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Man Pages


Manual Reference Pages  -  PARALLEL::FORK::BOSSWORKER (3)

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NAME

Parallel::Fork::BossWorker - Perl extension for easiliy creating forking queue processing applications.

CONTENTS

SYNOPSIS

The minimal usage of Parallel::Fork::BossWorker requires you supply the work_handler argument which returns a hash reference.



    use Parallel::Fork::BossWorker;
   
    # Create new BossWorker instance
    my $bw = Parallel::Fork::BossWorker->new(
        work_handler => sub {
            my $work = shift;
            ... do work here ...
            return {};
        }
    );
   
    $bw->add_work({key=>"value"});
    $bw->process();



Additionally, you could specify the result_handler argument, which is passed the hash reference returned from your work_handler.



    use Parallel::Fork::BossWorker;
   
    # Create new BossWorker instance
    my $bw = Parallel::Fork::BossWorker->new(
        work_handler => sub {
            my $work = shift;
            ... do work here ...
            return {result => "Looks good"};
        },
        result_handler => sub {
            my $result = shift;
            print "$result->{result}\n";
        }
    );



DESCRIPTION

Parallel::Fork::BossWorker makes creating multiprocess applications easy.

The module is designed to work in a queue style of setup; with the worker processes requesting ’work’ from the boss process. The boss process transparently serializes and sends the work data to your work handler, to be consumed and worked. The worker process then transparently serializes and sends optional data back to the boss process to be handled in your result handler.

This process repeats until the work queue is empty.

METHODS

    new(...)

Creates and returns a new Parallel::Fork::BossWorker object.



    my $bw = Parallel::Fork::BossWorker->new(work_handler => \&routine)



Parallel::Fork::BossWorker has options which allow you to customize how exactly the queue is handled and what is done with the data.
o work_handler => \&routine

The work_handler argument is required, the sub is called with it’s first and only argument being one of the values in the work queue. Each worker calls this sub each time it receives work from the boss process. The handler may trap $SIG{ALRM}, which may be called if global_timeout is specified.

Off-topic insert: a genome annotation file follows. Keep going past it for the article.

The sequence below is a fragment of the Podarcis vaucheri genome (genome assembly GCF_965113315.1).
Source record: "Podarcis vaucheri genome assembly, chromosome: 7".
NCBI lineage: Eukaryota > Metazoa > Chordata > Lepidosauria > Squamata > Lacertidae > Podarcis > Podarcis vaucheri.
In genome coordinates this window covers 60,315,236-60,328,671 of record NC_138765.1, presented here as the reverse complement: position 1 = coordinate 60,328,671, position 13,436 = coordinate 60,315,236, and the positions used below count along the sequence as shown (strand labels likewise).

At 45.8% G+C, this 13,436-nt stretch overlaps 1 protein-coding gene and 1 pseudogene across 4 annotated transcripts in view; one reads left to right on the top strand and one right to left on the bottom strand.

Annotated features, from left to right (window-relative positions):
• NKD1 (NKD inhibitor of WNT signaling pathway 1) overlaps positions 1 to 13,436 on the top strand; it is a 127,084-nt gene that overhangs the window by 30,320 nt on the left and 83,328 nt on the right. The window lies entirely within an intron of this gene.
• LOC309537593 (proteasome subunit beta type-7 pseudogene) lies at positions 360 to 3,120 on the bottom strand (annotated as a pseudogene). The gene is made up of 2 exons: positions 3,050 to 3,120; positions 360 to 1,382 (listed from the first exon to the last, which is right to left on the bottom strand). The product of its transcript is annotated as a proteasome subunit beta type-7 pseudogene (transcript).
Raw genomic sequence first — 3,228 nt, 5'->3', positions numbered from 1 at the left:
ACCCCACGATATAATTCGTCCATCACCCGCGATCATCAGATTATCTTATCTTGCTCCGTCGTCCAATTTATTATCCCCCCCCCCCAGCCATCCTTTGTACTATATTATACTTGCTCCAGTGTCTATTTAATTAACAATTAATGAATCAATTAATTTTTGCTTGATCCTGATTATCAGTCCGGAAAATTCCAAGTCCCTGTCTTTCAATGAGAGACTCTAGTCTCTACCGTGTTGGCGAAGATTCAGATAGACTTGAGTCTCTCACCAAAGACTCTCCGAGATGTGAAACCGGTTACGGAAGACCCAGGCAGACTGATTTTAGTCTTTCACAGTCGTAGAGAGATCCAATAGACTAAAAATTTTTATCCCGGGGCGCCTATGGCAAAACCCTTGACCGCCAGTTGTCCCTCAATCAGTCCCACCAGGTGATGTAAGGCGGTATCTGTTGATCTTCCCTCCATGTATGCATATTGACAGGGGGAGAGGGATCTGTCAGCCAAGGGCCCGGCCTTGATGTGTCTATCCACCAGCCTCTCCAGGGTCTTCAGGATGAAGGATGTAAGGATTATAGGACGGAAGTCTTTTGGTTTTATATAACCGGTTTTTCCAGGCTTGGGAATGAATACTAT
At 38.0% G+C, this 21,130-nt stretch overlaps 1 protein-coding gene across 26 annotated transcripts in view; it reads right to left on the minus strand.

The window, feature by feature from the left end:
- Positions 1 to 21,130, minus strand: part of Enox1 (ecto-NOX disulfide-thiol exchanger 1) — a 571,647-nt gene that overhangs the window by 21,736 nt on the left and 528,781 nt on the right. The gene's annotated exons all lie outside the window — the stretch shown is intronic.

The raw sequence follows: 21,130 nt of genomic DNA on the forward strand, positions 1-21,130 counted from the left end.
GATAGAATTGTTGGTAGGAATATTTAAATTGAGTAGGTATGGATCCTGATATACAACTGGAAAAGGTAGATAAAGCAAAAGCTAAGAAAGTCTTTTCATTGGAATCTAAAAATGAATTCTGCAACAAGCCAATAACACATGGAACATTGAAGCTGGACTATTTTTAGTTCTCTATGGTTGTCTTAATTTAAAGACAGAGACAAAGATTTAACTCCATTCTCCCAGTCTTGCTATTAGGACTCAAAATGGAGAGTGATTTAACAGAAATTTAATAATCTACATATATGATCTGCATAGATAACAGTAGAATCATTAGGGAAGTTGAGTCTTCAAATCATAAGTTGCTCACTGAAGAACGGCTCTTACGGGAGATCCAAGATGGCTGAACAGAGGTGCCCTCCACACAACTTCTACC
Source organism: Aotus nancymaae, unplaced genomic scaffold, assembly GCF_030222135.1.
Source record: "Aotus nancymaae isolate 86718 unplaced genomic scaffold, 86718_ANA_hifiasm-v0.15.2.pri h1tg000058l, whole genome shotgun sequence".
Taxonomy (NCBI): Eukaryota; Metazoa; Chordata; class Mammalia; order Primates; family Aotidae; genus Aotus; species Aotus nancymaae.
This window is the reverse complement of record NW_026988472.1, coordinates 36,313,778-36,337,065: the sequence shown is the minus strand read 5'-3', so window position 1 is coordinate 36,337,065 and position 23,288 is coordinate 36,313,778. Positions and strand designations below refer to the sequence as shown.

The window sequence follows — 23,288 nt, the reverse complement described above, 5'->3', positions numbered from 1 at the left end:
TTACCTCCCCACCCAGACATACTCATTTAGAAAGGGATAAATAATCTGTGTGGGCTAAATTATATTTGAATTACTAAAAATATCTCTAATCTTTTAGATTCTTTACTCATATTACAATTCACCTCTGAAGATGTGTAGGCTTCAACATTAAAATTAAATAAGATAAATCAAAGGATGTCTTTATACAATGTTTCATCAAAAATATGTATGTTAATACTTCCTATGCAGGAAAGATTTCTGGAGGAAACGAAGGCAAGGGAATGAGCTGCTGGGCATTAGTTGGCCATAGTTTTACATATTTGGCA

The work_handler should clean up after itself, as the workers may call the work_handler more than once.

o result_handler => \&routine

The result_handler argument is optional, the sub is called with it’s first and only argument being the return value of work_handler. The boss process calls this sub each time a worker returns data. This subroutine is not affected by the value of global_timeout.

o global_timeout => $seconds

By default, a handler can execute forever. If global_timeout is specified, an alarm is setup to terminate the work_handler so processing can continue.

o worker_count => $count

By default, 10 workers are started to process the data queue. Specifying worker_count can scale the worker count to any number of workers you wish.

Take care though, as too many workers can adversely impact performance, though the optimal number of workers will depend on what your handlers do.

o msg_delimiter => $delimiter

Sending messages to and from the child processes is accomplished using Data::Dumper. When transmitting data, a delimiter must be used to identify the breaks in messages. By default, this delimiter is \0\0\0, this delimiter may not appear in your data.

    add_work(\%work)

Adds work to the instance’s queue.



    $bw->add_work({data => "my data"});



process()

Forks off the child processes and begins processing data.



    $bw->process();



REQUIREMENTS

This module depends on the following modules:

Carp

Data::Dumper

IO::Handle

IO::Select

BUGS

If we knew about any bugs, we would have fixed them. :)

SEE ALSO

AUTHOR

Jeff Rodriguez, <jeff@jeffrodriguez.com>

Tim Wilde, <twilde@cpan.org>

COPYRIGHT AND LICENSE

Copyright (c) 2007, Jeff Rodriguez

Portions Copyright (c) 2011, Tim Wilde

All rights reserved.

This library is free software; you can redistribute it and/or modify it under the same terms as Perl itself, either Perl version 5.8.8 or, at your option, any later version of Perl 5 you may have available.

POD ERRORS

Hey! <B>The above document had some coding errors, which are explained below:B>
Around line 354: You forgot a ’=back’ before ’=head2’
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perl v5.20.3 PARALLEL::FORK::BOSSWORKER (3) 2011-11-04

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